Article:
Banking Systems and Economic Growth: Lessons from Britain and Germany in Pre-World War I Era / Commentary

By Fohlin, Caroline; Temin, Peter | Review - Federal Reserve Bank of St. Louis, May/June 1998 | Go to article overview

Banking Systems and Economic Growth: Lessons from Britain and Germany in Pre-World War I Era / Commentary


Fohlin, Caroline, Temin, Peter, Review - Federal Reserve Bank of St. Louis


Regulation of the financial system has occupied economists and policymakers since the beginning of financial history. Such attention has been warranted because of the crucial role of these institutions in economic life. There remains, however, much disagreement over the ways financial and real variables interact and the extent to which financial development can promote economic growth. Modern growth theory has made strides in modeling the relationship between financial development and economic growth, but a causal relationship is difficult to verify empirically.1

Despite the burgeoning research on finance and growth, the importance of financial-system structure has yet to be determined. Much of the debate over banking reform in the United States hinges on the assumption that certain types of financial systems allocate an economy's resources more efficiently than others. There is a widespread ser,se in the United States and Great Britain that the universal banking systems of Germany and Japan have given those countries an advantage in industrial development and economic growth over much of the past 150 years.

The structure of the German banks, in particular, has been viewed as a key ingredient in Germany's industrial development before World War I. Universal banking, because it combines all phases of finance in one institution, is thought by many to have yielded economies of scope and greater efficiency Such efficiency has been argued in turn to have increased the volume and reduced the costs of finance, thus promoting industrial investment.2 Furthermore, German banks are often assumed to have maintained close, long-term relationships with industrial firms. Equity positions are thought to have aligned the incentives of banks and firms and encouraged multiperiod optimization of their behavior. In contrast, a long line of detractors has chastised the British banks for avoiding engagement with domestic industry and leaving firms to seek financing from other sources. Firms' resultant recourse to securities markets is argued to have served investors' short-term profit motives at the expense of long-term growth.3 As a result, the banks have been blamed for the apparent underperformance of the British economy since the late nineteenth century.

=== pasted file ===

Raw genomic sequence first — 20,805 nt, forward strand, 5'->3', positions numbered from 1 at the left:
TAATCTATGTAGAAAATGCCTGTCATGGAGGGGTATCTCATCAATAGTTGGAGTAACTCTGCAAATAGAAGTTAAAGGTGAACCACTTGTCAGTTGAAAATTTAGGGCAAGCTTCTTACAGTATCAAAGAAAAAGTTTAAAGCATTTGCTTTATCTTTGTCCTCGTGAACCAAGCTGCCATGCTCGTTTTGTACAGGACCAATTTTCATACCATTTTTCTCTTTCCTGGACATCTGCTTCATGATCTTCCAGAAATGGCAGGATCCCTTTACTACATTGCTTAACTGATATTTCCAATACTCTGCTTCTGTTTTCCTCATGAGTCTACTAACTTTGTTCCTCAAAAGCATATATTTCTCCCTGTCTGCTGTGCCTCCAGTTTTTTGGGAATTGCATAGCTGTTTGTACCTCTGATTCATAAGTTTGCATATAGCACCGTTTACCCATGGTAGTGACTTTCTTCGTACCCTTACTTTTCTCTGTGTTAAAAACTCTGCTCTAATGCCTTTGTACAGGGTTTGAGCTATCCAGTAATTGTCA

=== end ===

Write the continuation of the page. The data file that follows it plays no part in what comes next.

Two lines of historical investigation may shed light on the continuing debates over the relative efficacy of German and British banking systems. The first step is to determine whether the German banks offered the advantages that have been ascribed to them; the second step is to ascertain whether the provision of these services by universal banks fueled economic growth. In comparing the two systems, however, it is important to acknowledge that the British banks were not prohibited from combining functions or from pursuing long-term relationships with industrial firms. Thus, research on the real effects of financial structure must accept that, if the British banks' organization and activities were suboptimal for industrial growth, such inefficiency stemmed from market failures of one sort or another: rationing relatively low-return or high-risk ventures or failing, to perceive or act upon favorable prospects.

This study uses aggregate bank balance sheet data to investigate systematic differences in the financial makeup and activities of universal and specialized banks. By explicitly comparing British and German banks, it takes steps toward quantifying the possible disparity in financial-system growth effects over the decades leading up to World War I. Financial systems are thought to influence both the quantity and quality of investment. Thus, this paper first measures the rate of expansion and the ultimate magnitude of capital mobilized by British and German banks. The study then investigates the makeup of the banks' asset portfolios and estimates the extent of direct involvement by the two types of banks in equity ownership.

The findings suggest that, compared to British banks, German banks maintained at least as much liquidity relative to their short-term liabilities, mobilized a smaller share of the economies' capital, and held approximately the same (small) proportion of their assets in the form of nongovernment securities.

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